How can you get more than 1024 colors?

Option 1: the morphing potmeter
first you can create a lookup table in EEPROM for every value from 0…1023 => external eeprom. Every value maps on 3 bytes R G and B. By choosing smartly from the color spectrum you can choose quite different colors.

Now to the tricky part:

Suppose you have a color {x1,y1,z1} for potvalue A.
You turn the potmeter to position B and a new color {x2,y2,z2} is fetched from EEPROM.

Imagine a function that morphs the color from A to color B, read good morphing not switching. That means you need to have a previous value and go in small steps to the new value

in pseudocode incomplete but to get the idea.

#define STEPS 20;
#define POT 0

float R=0, G=0, B=0;

void loop()
{
  // READ NEW COLOR
  newval = analogRead(POT);
  newR = eepromread(3*newval+0);
  newG = eepromread(3*newval+1);
  newB = eepromread(3*newval+2);

  // MORPHING OLD TO NEW (step by step
  R += (newR - R) / STEPS ;
  G += (newG - G) / STEPS ;
  B += (newB - B) / STEPS ;

  // DISPLAY IT
  DoLED(R,G,B);

  delay(5);
}

The color will change smoothly from on to the other and thereby displaying more colors than available in the lookup table. In fact the color walks from its current color smoothly to the color selected with the potmeter, and it does that with smaller and smaller steps (thats why I used floats for RGB). As you have 1024 points in colorspace there are 1024x1023 walks which is about a million. These walks are made in 20 steps (in example code) so in theory you could trigger 20 million different colors, but that is not the end. If the color is halfway a walk and you turn the potmeter again the walk changes direction. The number of possible points will rise again. OK in practice many paths will cross and you will allways end in one of the 1024 colorspots but the application can visit at least a million.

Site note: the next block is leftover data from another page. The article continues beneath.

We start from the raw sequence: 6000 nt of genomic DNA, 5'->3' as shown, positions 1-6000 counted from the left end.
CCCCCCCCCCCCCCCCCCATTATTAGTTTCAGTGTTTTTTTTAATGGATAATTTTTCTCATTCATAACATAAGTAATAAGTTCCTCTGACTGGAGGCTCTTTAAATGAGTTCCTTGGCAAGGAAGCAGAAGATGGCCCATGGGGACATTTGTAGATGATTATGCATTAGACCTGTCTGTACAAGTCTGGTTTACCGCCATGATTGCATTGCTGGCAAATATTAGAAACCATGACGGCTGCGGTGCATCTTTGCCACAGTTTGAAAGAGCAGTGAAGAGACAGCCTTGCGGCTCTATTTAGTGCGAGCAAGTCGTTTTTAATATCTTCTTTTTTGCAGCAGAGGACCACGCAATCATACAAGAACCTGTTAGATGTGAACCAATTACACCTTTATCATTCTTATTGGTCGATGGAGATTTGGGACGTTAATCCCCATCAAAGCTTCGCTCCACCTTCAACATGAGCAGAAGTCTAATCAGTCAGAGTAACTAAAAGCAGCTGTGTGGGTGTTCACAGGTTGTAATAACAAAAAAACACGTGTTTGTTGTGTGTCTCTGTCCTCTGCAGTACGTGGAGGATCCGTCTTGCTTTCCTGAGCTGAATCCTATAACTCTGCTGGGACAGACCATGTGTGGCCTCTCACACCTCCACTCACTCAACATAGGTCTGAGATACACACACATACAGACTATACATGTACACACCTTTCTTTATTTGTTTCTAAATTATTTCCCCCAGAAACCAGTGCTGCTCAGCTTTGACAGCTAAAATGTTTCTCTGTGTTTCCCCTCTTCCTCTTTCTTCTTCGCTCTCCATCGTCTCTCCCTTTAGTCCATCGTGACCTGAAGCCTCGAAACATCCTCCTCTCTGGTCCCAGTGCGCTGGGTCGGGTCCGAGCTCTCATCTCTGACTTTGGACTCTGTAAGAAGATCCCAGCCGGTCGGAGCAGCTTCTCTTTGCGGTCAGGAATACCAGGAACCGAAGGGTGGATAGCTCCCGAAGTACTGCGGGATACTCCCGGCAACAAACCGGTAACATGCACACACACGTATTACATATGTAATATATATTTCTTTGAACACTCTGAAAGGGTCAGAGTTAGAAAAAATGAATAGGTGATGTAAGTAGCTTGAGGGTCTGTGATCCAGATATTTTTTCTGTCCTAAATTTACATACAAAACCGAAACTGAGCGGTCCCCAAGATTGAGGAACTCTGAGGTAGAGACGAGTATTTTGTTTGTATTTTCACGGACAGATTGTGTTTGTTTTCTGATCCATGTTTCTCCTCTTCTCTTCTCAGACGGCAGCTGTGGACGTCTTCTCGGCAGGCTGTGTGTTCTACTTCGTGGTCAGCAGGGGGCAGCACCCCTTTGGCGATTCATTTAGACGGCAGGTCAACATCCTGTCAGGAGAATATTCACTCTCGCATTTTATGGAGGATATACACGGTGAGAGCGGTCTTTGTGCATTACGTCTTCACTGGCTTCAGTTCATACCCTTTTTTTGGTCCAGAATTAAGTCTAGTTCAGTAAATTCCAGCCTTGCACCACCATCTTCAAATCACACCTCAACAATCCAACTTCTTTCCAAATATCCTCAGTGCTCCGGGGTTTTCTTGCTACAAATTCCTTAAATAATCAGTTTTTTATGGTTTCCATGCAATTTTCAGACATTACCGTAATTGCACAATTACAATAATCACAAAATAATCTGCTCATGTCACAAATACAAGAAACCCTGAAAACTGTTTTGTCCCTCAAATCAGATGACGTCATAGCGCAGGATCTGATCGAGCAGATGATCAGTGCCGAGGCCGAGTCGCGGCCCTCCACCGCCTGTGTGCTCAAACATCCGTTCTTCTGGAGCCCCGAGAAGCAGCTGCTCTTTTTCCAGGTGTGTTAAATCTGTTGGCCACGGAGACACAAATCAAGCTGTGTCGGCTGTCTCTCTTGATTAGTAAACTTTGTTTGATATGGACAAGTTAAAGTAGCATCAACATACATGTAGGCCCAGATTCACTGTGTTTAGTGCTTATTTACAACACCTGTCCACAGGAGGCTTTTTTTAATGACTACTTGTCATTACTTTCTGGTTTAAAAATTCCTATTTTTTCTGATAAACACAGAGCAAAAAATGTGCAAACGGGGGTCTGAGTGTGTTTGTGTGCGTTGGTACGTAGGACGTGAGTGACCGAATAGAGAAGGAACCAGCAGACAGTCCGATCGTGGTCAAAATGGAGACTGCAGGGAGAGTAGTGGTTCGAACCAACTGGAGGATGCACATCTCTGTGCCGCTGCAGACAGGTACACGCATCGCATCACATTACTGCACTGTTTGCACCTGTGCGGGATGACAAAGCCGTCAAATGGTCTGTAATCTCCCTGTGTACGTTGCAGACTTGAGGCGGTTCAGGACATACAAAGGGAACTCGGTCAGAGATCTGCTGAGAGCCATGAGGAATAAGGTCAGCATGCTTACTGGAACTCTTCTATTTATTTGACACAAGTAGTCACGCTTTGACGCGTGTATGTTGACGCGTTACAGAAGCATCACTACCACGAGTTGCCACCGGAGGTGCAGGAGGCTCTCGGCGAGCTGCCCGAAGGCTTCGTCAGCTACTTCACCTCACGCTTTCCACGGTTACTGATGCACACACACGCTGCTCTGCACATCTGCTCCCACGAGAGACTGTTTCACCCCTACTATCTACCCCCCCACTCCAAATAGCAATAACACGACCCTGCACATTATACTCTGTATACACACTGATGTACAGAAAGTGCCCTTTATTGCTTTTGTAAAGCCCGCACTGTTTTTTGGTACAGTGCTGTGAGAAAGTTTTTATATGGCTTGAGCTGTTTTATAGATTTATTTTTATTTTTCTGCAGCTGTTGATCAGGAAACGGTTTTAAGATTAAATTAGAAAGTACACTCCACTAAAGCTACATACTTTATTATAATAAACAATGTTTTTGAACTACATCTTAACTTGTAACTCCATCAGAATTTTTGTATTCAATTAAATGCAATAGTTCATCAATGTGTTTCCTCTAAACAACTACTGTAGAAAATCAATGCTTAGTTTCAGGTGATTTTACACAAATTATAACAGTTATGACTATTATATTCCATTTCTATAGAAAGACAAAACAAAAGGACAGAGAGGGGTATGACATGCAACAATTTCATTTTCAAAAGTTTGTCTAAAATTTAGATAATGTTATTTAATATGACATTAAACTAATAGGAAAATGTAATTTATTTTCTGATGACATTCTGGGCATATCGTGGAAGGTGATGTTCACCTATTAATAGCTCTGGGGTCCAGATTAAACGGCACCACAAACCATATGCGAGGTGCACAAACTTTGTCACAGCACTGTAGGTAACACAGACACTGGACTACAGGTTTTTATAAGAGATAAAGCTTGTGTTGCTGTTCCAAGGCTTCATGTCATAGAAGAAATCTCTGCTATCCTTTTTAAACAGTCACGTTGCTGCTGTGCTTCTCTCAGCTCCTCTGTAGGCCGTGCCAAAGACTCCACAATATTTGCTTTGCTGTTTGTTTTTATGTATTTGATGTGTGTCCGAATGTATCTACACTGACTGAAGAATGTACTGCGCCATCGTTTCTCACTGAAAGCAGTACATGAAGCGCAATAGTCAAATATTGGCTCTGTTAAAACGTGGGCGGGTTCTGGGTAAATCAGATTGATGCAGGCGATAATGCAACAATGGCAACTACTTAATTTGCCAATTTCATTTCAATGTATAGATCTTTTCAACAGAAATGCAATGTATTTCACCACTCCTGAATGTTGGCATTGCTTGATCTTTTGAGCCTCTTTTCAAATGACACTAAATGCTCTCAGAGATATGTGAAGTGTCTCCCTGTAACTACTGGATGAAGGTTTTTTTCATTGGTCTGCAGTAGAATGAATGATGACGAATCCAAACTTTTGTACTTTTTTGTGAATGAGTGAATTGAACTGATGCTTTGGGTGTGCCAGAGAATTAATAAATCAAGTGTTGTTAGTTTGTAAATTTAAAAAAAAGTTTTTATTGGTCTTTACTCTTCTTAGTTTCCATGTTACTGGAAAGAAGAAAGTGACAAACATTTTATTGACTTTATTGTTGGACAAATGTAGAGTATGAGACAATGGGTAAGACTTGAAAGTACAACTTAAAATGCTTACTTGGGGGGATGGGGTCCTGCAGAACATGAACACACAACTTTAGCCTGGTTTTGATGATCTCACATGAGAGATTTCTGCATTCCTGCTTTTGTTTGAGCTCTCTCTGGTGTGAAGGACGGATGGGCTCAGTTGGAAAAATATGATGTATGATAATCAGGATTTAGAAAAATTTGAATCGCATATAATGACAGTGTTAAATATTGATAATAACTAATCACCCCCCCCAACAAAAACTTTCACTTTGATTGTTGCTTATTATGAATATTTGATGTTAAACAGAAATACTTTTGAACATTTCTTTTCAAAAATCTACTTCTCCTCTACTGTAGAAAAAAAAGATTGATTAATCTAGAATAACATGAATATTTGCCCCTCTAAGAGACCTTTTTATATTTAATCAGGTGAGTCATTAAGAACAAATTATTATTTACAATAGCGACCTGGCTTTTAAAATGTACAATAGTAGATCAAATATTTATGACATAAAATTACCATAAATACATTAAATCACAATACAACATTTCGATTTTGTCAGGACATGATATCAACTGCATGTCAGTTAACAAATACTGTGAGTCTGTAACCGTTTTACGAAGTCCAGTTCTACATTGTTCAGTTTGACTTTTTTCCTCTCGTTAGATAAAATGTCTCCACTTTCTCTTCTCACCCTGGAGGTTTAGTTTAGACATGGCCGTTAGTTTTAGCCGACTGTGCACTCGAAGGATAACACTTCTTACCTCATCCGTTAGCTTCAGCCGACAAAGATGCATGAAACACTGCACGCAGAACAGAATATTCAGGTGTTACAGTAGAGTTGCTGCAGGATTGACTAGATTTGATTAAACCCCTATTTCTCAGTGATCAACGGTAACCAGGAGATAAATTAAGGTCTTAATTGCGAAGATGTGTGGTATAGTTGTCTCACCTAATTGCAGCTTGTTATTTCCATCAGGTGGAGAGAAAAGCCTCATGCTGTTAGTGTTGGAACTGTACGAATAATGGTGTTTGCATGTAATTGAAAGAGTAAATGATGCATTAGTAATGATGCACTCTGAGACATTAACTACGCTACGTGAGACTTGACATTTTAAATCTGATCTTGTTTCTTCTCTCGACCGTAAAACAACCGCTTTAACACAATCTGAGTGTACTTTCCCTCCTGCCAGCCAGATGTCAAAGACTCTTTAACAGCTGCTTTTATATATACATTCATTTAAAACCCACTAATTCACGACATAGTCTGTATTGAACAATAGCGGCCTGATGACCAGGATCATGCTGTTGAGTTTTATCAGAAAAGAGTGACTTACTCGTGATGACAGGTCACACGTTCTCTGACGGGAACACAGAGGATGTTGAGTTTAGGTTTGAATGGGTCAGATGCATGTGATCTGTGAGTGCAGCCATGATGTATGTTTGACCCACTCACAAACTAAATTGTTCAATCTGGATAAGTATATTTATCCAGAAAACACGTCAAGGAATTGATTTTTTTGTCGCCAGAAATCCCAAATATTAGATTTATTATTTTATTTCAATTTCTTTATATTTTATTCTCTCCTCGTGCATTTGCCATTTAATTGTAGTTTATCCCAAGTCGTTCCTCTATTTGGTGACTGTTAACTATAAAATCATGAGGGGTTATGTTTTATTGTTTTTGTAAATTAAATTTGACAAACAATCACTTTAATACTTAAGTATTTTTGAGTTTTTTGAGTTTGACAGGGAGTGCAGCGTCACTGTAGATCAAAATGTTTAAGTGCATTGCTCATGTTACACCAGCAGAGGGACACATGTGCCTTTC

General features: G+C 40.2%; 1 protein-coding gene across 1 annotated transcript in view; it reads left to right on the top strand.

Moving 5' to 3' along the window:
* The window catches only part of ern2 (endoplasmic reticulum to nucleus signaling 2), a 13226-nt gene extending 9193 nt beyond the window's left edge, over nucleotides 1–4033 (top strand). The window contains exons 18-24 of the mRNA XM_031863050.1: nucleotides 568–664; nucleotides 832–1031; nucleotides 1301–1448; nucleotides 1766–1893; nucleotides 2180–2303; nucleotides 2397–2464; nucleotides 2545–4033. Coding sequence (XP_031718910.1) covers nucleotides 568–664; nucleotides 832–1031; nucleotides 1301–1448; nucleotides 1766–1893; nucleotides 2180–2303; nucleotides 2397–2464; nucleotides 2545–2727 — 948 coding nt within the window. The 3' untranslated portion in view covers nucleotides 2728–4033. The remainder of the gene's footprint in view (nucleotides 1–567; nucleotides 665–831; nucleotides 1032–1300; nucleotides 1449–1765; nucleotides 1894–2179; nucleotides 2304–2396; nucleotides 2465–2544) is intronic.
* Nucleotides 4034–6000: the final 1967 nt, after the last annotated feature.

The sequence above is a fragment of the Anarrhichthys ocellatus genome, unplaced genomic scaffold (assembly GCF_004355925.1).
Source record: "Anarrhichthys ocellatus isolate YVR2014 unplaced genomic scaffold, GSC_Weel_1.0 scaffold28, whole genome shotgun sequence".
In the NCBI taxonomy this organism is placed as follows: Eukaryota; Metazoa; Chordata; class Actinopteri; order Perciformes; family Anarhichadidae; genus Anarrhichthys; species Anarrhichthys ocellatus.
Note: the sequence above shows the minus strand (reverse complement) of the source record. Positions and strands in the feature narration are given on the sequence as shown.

OPtion umber 2: the random color potmeter.
(pseudocode only)

void loop()
{
  // READ RANDOM COLOR
  val = analogRead(POT);
  for (inti=0; i<val; i++) R = random(255);
  for (inti=0; i<val; i++) G = random(255);
  for (inti=0; i<val; i++) B = random(255);

  // DISPLAY IT
  DoLED(R,G,B);

  delay(5);
}

Option 3: the smart potmeter

the first turn of the pot is the R component,
the second turn is the G component,